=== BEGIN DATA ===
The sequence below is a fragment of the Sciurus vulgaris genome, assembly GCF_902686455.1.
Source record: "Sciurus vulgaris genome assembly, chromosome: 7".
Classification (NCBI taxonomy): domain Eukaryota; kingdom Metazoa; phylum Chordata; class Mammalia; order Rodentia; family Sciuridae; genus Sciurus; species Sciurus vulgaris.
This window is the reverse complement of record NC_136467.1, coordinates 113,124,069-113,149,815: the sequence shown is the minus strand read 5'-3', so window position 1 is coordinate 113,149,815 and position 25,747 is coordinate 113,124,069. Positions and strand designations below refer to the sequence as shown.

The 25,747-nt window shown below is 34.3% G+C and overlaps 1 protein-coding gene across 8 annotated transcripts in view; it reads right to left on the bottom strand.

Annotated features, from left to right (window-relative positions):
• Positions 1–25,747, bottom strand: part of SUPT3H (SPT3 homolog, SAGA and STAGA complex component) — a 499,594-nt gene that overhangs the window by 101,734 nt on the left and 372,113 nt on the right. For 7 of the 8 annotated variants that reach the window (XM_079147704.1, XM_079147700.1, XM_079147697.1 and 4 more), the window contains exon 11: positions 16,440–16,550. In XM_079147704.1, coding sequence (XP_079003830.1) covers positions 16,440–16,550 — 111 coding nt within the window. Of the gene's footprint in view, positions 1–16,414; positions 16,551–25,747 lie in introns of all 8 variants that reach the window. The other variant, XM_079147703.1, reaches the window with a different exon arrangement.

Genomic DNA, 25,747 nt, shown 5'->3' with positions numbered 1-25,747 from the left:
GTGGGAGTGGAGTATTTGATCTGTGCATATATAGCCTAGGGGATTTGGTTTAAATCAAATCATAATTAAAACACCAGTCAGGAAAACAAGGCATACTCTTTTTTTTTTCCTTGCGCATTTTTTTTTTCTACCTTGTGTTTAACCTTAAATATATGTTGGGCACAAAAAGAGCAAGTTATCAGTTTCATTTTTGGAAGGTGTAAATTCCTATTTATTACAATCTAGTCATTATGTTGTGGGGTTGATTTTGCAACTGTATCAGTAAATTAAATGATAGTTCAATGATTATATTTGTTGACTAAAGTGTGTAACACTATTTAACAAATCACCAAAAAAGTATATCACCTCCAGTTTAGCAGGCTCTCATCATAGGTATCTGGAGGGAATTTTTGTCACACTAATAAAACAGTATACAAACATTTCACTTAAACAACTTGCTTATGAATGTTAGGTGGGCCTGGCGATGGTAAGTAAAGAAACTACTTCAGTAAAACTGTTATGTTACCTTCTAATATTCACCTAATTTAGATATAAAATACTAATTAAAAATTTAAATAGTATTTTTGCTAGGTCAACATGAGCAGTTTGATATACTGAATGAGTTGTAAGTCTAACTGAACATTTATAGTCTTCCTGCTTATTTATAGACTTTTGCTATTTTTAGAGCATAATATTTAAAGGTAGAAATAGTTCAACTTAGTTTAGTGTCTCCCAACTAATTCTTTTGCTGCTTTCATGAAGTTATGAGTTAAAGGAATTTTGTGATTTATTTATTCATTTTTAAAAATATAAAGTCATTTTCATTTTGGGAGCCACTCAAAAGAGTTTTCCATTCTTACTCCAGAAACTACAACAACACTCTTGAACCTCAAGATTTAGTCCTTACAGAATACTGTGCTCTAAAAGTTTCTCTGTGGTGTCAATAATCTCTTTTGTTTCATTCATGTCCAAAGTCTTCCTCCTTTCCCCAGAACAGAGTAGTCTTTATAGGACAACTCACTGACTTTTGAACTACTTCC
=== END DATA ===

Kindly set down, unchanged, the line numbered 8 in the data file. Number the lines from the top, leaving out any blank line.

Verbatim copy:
Genomic DNA, 25,747 nt, shown 5'->3' with positions numbered 1-25,747 from the left: